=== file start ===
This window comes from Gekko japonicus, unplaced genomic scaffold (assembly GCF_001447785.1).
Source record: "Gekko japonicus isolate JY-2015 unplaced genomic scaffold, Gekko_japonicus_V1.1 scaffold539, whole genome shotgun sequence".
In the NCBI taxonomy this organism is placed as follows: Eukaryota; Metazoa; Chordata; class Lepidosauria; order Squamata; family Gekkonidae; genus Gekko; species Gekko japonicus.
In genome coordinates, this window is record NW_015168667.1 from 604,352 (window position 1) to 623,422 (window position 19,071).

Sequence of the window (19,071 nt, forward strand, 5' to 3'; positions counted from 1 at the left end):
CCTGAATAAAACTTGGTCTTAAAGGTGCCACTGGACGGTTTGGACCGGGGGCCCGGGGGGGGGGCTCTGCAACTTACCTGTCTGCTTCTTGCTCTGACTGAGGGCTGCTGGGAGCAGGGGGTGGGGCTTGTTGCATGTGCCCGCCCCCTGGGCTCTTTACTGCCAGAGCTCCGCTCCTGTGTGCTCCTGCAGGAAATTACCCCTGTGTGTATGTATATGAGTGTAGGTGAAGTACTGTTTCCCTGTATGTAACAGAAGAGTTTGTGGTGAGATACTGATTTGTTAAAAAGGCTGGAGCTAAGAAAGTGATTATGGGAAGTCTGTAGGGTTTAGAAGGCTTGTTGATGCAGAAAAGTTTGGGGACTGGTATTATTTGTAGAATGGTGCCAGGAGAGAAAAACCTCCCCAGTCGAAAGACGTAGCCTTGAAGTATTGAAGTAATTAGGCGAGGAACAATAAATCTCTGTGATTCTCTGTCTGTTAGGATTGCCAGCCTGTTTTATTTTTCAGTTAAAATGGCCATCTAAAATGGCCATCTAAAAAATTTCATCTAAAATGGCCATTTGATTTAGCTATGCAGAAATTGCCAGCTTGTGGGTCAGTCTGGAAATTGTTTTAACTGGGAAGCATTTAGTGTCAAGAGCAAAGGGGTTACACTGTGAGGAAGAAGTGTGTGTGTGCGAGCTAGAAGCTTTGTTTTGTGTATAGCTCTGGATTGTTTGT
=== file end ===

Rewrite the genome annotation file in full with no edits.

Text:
This window comes from Gekko japonicus, unplaced genomic scaffold (assembly GCF_001447785.1).
Source record: "Gekko japonicus isolate JY-2015 unplaced genomic scaffold, Gekko_japonicus_V1.1 scaffold539, whole genome shotgun sequence".
In the NCBI taxonomy this organism is placed as follows: Eukaryota; Metazoa; Chordata; class Lepidosauria; order Squamata; family Gekkonidae; genus Gekko; species Gekko japonicus.
In genome coordinates, this window is record NW_015168667.1 from 604,352 (window position 1) to 623,422 (window position 19,071).

Sequence of the window (19,071 nt, forward strand, 5' to 3'; positions counted from 1 at the left end):
CCTGAATAAAACTTGGTCTTAAAGGTGCCACTGGACGGTTTGGACCGGGGGCCCGGGGGGGGGGCTCTGCAACTTACCTGTCTGCTTCTTGCTCTGACTGAGGGCTGCTGGGAGCAGGGGGTGGGGCTTGTTGCATGTGCCCGCCCCCTGGGCTCTTTACTGCCAGAGCTCCGCTCCTGTGTGCTCCTGCAGGAAATTACCCCTGTGTGTATGTATATGAGTGTAGGTGAAGTACTGTTTCCCTGTATGTAACAGAAGAGTTTGTGGTGAGATACTGATTTGTTAAAAAGGCTGGAGCTAAGAAAGTGATTATGGGAAGTCTGTAGGGTTTAGAAGGCTTGTTGATGCAGAAAAGTTTGGGGACTGGTATTATTTGTAGAATGGTGCCAGGAGAGAAAAACCTCCCCAGTCGAAAGACGTAGCCTTGAAGTATTGAAGTAATTAGGCGAGGAACAATAAATCTCTGTGATTCTCTGTCTGTTAGGATTGCCAGCCTGTTTTATTTTTCAGTTAAAATGGCCATCTAAAATGGCCATCTAAAAAATTTCATCTAAAATGGCCATTTGATTTAGCTATGCAGAAATTGCCAGCTTGTGGGTCAGTCTGGAAATTGTTTTAACTGGGAAGCATTTAGTGTCAAGAGCAAAGGGGTTACACTGTGAGGAAGAAGTGTGTGTGTGCGAGCTAGAAGCTTTGTTTTGTGTATAGCTCTGGATTGTTTGT